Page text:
Do you have a favorite drill you use to warm up? 

Yes: sight read “easy” music. I like to take a book with low level studies by Sor, Carcassi, Giuliani, … and just sight read pieces. It is fun, sometimes you discover a more unknown Etude that is actually nice music for a student, or yourself. And after 40 minutes you are completely warmed up.

But before concerts I do a short, maximum 30-minute round of technique exercises. It is a summary of coordination – scales.

Advice to Younger Players

Recordings that every young guitarist should be familiar with and why?

I believe that when you play the guitar already 4-5 hours a day, you should listen to all the other music. I like to listen to the music that I can’t play (symphonies, chamber music for strings, piano, winds, …). It is weird to say, but my teachers won’t be angry if I say it: I learned more from pianist or violinists, then from guitarists. You should listen to Beethoven, not 5 recordings of Giuliani. Giuliani is the music you should practice, not listen to.

So a recording you should know: Caros Kleiber (conductor), Wiener Symphoniker, playing Brahms 4th symphony. A recording from 1980. Deutsche Grammophon. That is my favorite CD. Also: watch him conduct. With this conductor, I can follow the music, even on mute. Fabulous musician.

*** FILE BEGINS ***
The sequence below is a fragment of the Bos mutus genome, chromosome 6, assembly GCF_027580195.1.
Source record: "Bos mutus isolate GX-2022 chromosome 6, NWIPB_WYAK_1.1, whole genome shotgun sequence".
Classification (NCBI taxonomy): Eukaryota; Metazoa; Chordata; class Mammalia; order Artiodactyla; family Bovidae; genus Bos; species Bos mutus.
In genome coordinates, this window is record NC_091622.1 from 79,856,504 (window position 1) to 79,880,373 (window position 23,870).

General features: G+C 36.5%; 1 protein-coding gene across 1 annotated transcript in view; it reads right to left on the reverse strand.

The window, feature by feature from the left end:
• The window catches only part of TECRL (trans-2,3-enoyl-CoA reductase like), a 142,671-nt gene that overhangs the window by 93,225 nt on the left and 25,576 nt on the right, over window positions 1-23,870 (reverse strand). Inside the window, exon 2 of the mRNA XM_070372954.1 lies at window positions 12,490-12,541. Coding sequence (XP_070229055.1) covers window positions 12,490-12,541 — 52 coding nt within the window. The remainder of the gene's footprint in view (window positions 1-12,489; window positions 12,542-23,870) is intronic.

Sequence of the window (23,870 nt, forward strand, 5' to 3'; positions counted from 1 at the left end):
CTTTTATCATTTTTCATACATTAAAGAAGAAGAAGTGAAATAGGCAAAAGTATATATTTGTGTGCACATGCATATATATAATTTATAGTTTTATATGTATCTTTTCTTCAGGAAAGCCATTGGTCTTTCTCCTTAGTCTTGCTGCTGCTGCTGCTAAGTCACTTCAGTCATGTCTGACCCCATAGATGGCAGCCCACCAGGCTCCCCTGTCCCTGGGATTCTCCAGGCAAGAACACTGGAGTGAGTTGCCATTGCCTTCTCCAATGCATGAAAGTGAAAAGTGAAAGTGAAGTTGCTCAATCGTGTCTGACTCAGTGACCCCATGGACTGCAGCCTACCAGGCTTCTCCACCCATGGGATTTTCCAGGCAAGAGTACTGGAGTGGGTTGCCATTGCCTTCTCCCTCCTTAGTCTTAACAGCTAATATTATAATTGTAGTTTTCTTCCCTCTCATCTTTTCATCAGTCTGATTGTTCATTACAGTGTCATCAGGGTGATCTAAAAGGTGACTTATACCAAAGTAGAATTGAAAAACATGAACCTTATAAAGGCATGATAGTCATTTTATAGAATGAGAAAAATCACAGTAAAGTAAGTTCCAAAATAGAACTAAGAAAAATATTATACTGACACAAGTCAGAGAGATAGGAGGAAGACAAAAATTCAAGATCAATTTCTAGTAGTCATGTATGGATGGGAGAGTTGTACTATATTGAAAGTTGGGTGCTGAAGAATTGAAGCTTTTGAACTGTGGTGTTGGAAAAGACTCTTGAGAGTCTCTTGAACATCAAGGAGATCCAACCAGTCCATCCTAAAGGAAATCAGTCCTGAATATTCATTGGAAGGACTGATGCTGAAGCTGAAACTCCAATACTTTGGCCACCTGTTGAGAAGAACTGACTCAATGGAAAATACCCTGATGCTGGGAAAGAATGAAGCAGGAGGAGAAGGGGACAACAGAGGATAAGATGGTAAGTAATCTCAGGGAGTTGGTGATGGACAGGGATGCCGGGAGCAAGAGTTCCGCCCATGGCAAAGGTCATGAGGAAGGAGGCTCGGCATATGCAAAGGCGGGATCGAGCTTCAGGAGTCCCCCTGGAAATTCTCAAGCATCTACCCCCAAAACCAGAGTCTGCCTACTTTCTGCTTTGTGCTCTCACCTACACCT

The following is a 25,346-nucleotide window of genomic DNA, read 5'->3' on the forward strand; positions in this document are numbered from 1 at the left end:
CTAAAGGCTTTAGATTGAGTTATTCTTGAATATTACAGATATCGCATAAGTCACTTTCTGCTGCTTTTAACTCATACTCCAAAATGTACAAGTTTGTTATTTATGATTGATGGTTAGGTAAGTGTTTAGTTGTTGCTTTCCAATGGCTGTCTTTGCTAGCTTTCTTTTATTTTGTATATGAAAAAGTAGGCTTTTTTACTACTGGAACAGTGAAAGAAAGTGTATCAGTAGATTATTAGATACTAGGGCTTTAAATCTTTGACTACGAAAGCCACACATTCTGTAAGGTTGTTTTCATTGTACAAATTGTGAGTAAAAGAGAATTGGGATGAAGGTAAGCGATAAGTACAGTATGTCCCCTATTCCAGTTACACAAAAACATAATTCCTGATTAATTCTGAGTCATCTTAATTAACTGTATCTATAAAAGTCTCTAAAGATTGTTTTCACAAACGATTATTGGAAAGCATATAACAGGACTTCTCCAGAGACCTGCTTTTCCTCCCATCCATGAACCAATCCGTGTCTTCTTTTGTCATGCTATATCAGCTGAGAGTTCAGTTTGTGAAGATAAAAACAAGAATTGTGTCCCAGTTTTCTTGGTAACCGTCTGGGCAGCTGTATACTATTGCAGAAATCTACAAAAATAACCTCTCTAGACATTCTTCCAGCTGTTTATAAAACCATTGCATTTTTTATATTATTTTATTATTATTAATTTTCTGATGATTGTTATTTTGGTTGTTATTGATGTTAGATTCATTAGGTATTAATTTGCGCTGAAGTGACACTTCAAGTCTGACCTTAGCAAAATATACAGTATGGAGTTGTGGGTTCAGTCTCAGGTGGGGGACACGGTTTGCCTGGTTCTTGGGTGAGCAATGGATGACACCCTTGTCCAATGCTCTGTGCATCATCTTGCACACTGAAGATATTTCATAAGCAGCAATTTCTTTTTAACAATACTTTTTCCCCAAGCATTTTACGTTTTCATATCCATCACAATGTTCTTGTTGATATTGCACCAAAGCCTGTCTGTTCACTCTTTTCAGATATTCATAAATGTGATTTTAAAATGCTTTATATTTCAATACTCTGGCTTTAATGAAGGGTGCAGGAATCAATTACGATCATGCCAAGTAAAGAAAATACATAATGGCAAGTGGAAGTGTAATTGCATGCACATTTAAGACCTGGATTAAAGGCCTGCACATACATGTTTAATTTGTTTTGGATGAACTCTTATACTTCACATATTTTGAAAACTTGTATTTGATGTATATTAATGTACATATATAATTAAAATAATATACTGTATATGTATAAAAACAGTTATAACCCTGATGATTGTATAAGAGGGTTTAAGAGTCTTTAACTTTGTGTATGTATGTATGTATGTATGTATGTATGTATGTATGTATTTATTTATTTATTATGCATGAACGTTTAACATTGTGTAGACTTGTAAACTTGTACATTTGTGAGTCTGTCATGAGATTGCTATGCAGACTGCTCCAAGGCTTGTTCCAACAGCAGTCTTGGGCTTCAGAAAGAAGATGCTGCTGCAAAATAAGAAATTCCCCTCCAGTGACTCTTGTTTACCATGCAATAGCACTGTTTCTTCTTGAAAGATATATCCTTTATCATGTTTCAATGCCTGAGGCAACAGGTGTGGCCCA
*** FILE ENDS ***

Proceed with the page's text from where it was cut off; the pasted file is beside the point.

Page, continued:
Or Radu Lupu playing Schubert. Or Trio Zimmermann: Mozart and Beethoven string trio’s. The best chamber music group I heard, live and on recording.

And listen to the old masters. They lived in a time where there was no Facebook, Youtube, … internet. I think that makes you play differently. Their phrasing is always from another world. Because they are from… another world. Well, era. Alfred Cortot, Arthur Schnabel, … Vladimir Horowitz, Richter, …

Tangent

What is the last book that you read? Favorite author/s?

I just read “Straight Man” by Richard Russo (but in dutch, “De Geluksvogel”). A hilarious book of a Monty Python-like character (a professor) that somehow became interim chairman of the English Department.

Favorite author: difficult, but Haruki Murakami. He writes phrases like Keith Jarrett plays phrases.

What is your favorite way to spend time when not practicing?

I just bought new speakers/studio monitors. Now I just sit in the sofa and listen to a complete CD.

And then put on another.

With a glass of wine.